During this time, Rome always had a massive army which was away most of the time and was ready to engage in battle at any time in order to win more territories and defend those which already exist for Rome (Reynolds, 2003). The growing Roman republic depended on war to acquire monetary tributes and natural resources from countries that were adjacent.

Politics of Modern England

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England was going through an array of changes when Coriolanus was written. Some of these changes include the Age of Discovery, an era where cultural interaction, trade, and exploration had increased substantially to other parts of the planet. England, at that time, was also heavily preoccupied with trade with Asia and the Middle East, the New World, slavery, and colonization of Africa. Also, Europe, in general, was going through a period of scientific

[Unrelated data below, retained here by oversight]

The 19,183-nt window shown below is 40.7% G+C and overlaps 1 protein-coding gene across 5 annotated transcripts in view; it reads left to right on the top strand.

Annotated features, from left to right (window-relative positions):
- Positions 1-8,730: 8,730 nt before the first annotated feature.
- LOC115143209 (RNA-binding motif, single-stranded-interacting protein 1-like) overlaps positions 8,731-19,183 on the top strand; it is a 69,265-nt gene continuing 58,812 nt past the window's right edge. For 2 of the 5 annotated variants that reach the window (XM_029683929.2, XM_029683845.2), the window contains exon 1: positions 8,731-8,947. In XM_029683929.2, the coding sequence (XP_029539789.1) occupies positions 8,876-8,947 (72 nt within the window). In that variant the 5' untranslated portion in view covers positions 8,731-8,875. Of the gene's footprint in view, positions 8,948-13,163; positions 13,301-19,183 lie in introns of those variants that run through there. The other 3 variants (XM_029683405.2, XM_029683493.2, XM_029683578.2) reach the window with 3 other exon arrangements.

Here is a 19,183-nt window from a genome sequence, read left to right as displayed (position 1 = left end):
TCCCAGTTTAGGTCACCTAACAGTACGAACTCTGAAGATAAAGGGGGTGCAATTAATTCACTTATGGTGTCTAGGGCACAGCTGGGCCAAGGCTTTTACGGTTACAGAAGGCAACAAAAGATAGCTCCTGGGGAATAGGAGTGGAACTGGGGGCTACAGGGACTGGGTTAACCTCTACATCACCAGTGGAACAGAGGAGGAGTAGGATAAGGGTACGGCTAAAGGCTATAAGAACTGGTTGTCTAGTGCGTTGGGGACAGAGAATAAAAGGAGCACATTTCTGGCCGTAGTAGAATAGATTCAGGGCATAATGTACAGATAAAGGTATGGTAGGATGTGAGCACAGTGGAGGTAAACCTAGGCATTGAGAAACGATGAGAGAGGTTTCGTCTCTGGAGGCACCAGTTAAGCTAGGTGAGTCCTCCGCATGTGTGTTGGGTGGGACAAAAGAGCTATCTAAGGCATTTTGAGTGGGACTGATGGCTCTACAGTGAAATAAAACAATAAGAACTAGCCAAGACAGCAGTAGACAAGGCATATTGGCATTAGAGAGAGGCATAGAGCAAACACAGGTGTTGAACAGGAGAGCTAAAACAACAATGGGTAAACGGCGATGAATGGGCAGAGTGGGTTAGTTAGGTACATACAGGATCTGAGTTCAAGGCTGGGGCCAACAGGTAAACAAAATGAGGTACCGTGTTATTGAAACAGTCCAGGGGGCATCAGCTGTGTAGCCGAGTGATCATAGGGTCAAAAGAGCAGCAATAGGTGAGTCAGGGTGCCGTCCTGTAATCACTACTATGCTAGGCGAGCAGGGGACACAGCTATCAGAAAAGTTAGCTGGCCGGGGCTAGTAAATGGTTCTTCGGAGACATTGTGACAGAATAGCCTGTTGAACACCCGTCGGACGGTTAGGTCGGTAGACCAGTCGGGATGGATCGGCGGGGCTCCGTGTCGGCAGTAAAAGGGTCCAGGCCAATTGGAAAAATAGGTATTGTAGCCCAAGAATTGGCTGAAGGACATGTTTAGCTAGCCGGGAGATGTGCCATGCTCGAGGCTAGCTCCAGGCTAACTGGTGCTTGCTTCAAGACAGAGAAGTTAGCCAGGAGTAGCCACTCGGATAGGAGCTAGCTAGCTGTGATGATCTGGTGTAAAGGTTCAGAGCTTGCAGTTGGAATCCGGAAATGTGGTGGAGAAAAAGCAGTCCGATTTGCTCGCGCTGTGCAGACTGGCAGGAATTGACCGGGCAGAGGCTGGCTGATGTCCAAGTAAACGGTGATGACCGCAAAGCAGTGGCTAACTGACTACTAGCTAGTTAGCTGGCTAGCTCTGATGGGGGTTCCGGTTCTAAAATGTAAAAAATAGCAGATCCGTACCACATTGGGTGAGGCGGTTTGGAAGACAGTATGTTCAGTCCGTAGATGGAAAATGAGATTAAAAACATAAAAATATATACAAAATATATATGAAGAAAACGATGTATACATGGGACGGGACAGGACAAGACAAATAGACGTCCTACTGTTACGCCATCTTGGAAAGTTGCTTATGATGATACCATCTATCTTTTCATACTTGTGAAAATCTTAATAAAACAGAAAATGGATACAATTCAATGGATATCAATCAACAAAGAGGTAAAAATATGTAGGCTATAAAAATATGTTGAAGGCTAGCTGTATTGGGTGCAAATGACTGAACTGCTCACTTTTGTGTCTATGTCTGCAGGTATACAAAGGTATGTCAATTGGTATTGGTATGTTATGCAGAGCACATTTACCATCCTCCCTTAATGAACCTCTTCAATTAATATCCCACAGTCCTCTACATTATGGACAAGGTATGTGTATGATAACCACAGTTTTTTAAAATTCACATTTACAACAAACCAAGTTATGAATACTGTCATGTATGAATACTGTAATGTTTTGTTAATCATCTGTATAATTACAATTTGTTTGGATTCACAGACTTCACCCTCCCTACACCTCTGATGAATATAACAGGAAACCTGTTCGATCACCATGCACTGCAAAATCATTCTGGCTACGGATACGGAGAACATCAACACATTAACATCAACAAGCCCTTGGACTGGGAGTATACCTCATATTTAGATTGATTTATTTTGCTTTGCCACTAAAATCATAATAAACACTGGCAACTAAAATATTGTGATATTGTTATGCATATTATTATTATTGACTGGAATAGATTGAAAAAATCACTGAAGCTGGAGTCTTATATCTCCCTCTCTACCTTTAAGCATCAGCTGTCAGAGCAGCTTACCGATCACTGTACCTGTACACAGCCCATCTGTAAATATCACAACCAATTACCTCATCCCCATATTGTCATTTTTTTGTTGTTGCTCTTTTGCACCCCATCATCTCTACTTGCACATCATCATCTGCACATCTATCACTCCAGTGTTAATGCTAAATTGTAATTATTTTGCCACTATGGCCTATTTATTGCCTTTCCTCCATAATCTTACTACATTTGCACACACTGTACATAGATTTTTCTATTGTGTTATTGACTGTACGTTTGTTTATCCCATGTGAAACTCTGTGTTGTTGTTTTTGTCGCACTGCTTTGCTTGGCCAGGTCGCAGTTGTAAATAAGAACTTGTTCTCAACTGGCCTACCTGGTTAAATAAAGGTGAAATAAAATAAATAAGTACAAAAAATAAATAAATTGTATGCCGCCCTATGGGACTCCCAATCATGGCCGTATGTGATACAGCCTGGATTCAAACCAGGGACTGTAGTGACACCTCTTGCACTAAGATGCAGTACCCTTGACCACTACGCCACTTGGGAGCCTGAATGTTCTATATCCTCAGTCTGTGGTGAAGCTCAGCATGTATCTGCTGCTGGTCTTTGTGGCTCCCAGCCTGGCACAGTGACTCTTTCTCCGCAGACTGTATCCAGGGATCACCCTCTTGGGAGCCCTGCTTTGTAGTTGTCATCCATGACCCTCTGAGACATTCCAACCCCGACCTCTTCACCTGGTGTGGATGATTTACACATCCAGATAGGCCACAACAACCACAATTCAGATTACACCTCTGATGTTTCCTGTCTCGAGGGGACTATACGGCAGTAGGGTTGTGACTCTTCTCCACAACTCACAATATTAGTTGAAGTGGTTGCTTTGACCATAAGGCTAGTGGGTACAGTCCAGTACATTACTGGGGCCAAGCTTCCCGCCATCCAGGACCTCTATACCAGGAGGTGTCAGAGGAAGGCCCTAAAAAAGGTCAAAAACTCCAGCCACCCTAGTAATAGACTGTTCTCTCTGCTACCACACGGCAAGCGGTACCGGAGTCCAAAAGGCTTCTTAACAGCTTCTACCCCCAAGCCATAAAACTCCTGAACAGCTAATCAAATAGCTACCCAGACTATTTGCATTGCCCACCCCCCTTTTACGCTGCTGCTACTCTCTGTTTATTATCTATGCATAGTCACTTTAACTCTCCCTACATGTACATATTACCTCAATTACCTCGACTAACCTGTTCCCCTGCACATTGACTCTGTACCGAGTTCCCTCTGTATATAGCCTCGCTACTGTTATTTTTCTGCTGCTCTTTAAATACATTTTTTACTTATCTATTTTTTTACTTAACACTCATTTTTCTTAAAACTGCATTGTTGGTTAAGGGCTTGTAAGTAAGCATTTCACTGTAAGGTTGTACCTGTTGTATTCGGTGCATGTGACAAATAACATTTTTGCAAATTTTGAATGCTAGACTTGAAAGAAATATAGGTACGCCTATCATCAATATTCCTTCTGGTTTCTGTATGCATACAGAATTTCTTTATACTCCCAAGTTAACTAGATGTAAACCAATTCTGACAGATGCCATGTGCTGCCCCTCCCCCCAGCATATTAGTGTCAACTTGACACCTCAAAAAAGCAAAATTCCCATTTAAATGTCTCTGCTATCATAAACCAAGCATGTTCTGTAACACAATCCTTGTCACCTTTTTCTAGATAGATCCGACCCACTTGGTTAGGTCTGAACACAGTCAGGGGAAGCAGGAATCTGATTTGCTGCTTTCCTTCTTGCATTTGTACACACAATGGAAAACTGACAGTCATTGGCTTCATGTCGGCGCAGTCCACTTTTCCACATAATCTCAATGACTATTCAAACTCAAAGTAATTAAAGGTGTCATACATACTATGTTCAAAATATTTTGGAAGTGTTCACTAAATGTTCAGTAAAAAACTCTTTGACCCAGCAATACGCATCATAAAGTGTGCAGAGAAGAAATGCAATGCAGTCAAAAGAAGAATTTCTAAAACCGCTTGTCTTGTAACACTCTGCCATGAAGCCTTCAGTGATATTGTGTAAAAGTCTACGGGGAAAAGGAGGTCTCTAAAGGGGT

revolution whereby new discoveries were made in the fields of anatomy, physical science, and astronomy. While some authors perceive Coriolanus as Shakespeare’s depiction of Rome, others considered it as bringing London’s Jacobean era to life, which lasted between 1603 and 1625.